Guinea baboons are Old World baboons with large bodies and defined sexual dimorphism, expressed by long canines. This species is otherwise called the 'Red baboon' due to the red color pattern of its fur. The Guinea baboon is distinguished by its considerably long molars and broad incisors. The front and hind limbs are almost the same length. The digits on all of their feet are short and stout. Hence, these primates are unable to climb. Guinea baboons have a social system, where males protect females and young.
Guinea baboons have a rather small natural range in western equatorial Africa, including certain parts of Guinea, Guinea-Bissau, Senegal, Mauretania and Mali. These primates are allopatric animals, which means that they live in isolated populations that don't interbreed. However, where their territories overlap, Guinea baboons usually do interbreed. Preferred habitat of these baboons is woodland savanna, although they occur in a variety of forest and savanna habitats throughout their range. They are also known to live in open terrains such as grasslands and rainforests. During the dry season, large concentrations of these animals can be found around constant sources of water. During the wet season, they typically live in smaller groups.
Guinea baboons are generally terrestrial animals, although they are also known to be accomplished climbers. They lead diurnal lifestyle. Guinea baboons are quadrupedal creatures. Like Hamadryas baboons, they have a multi-leveled social system. Their groups are called one male units (OMUs) and typically contain a single mature male, sub-adult males as well as multiple females and young. In order to reduce predation, these groups may occasionally unite into larger aggregations. The leading male of the group don't aggressively herd the community. Instead, it guides the group through corralling, shaking and jumping. Additionally, it will run in order to speed up the movement and will prance when changing the direction. Guinea baboons sleep in large trees, where each group has a single branch to sleep on. These primates sleep at night and look for food during the daytime hours in smaller sub-groups. When foraging, these sub-groups cannot see each other and thus communicate through specific calls.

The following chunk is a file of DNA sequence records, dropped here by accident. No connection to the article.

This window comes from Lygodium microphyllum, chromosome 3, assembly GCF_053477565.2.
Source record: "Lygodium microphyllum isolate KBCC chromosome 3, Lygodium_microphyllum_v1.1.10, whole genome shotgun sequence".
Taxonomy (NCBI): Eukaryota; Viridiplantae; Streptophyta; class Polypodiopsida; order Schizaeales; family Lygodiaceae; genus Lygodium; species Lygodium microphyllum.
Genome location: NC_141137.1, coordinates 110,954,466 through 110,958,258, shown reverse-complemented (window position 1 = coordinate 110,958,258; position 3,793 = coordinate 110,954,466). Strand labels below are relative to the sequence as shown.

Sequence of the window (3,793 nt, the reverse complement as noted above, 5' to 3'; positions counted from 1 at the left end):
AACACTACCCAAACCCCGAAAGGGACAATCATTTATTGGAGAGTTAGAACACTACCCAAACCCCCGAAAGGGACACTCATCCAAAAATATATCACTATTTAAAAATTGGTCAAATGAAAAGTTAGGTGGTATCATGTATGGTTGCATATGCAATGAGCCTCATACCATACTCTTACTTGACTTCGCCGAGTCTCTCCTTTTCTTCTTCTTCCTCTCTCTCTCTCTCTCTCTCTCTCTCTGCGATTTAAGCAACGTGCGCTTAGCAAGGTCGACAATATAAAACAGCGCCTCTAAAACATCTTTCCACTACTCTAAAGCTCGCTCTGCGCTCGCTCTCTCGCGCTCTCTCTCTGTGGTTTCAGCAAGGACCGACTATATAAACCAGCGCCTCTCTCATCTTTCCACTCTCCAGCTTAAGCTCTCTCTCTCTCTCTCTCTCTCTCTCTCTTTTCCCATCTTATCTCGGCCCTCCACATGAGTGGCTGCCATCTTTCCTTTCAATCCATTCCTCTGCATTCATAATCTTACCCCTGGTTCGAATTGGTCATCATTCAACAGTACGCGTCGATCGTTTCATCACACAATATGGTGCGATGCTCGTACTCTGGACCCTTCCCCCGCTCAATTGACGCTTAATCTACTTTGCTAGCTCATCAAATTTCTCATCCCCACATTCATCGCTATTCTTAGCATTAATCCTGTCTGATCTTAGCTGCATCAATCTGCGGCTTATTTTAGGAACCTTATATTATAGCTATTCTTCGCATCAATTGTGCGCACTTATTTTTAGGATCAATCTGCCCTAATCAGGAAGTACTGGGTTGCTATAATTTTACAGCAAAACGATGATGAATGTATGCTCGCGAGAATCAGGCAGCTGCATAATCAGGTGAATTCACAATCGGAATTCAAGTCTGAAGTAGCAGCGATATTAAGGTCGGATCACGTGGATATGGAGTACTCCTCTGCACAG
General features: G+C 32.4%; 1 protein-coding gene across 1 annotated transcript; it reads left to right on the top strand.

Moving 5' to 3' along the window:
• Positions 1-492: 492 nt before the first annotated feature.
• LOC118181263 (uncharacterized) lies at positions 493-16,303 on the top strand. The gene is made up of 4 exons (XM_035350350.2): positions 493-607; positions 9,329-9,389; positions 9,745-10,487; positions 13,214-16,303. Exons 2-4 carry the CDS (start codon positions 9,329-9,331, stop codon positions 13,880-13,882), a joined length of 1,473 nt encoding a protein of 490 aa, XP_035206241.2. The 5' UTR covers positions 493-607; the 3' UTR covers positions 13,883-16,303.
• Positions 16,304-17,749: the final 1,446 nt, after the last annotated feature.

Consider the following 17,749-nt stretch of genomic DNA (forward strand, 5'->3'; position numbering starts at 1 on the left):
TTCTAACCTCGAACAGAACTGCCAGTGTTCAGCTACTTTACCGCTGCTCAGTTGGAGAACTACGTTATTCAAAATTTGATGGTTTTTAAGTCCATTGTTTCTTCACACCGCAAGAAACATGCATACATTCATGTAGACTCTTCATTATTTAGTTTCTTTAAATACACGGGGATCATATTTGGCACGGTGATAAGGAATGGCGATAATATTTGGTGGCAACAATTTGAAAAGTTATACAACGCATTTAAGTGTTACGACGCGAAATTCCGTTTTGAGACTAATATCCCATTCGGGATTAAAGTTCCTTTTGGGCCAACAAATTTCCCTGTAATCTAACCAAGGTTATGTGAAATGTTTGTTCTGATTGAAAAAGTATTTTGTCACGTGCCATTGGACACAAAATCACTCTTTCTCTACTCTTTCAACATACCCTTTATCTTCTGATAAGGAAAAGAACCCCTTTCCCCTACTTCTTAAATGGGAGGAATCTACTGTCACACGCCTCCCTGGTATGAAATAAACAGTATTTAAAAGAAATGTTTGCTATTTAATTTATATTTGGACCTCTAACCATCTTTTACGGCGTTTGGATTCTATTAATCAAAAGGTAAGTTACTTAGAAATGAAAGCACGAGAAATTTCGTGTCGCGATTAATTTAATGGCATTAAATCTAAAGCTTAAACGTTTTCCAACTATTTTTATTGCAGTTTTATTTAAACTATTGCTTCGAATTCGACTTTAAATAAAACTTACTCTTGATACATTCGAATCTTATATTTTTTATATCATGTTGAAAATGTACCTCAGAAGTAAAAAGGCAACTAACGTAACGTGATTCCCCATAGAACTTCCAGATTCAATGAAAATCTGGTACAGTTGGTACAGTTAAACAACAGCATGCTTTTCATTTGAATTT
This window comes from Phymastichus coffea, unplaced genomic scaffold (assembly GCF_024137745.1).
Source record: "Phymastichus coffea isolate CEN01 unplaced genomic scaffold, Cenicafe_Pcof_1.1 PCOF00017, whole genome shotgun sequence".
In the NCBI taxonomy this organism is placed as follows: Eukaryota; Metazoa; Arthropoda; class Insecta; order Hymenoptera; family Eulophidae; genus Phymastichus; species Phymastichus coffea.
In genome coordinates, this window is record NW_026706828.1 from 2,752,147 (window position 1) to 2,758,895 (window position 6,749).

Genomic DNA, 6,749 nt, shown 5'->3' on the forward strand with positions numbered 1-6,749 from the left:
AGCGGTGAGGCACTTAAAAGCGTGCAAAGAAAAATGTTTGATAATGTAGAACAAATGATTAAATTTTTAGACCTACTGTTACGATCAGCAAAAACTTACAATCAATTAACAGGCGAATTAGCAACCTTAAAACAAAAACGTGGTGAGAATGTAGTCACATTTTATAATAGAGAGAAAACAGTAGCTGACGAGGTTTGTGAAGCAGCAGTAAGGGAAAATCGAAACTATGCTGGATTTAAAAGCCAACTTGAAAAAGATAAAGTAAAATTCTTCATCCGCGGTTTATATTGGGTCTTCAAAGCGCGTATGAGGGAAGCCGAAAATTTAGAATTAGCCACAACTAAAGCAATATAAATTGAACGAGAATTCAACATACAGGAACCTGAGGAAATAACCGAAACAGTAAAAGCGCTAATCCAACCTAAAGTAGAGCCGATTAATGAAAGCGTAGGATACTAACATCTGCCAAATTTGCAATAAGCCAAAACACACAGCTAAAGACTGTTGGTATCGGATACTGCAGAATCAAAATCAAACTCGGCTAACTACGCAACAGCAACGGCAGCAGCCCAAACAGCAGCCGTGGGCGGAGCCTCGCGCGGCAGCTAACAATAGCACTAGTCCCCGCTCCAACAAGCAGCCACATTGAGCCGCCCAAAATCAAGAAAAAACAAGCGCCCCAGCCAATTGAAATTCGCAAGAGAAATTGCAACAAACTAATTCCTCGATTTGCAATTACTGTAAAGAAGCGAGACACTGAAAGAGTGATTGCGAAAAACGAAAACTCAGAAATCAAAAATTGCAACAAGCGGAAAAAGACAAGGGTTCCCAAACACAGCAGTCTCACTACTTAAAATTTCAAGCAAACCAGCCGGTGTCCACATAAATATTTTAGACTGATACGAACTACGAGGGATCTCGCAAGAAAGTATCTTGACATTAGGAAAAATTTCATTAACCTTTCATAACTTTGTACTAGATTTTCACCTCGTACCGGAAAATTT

Guinea baboons may exhibit both polygynous (one male mates with multiple females) and polygynandrous (promiscuous) (both males and females have multiple mates) mating systems. The mating system and habits of this species are unknown, although most baboon species breed year-round. Females give birth at an interval of 423 days, after a gestation period of 184 days. Females give birth to a single infant, which is nursed until about 6 – 8 months old. Female Guinea baboons become reproductively mature at 4.3 years of age.
The population of Guinea baboons outside the Niokolo-Koba National Park has suffered from continuous decline as a result of agricultural development, deforestation as well as hunting for food (in Guinea) and for crop destruction. Additionally, in former times, those in Senegal were exported for laboratory use.
According to IUCN, the Guinea baboon is common in many parts of its range but no overall population estimate is available. Currently, this species is classified as Near Threatened (NT) on the IUCN Red List.
Due to their habit of digging, Guinea baboons largely contribute to soil aeration throughout their range. Meanwhile, their diet allows them to act as important seed dispersers of certain fruits and grains. Additionally, Guinea baboons control population numbers of animals they consume. Moreover, they, in turn, are a key prey species for many local predators.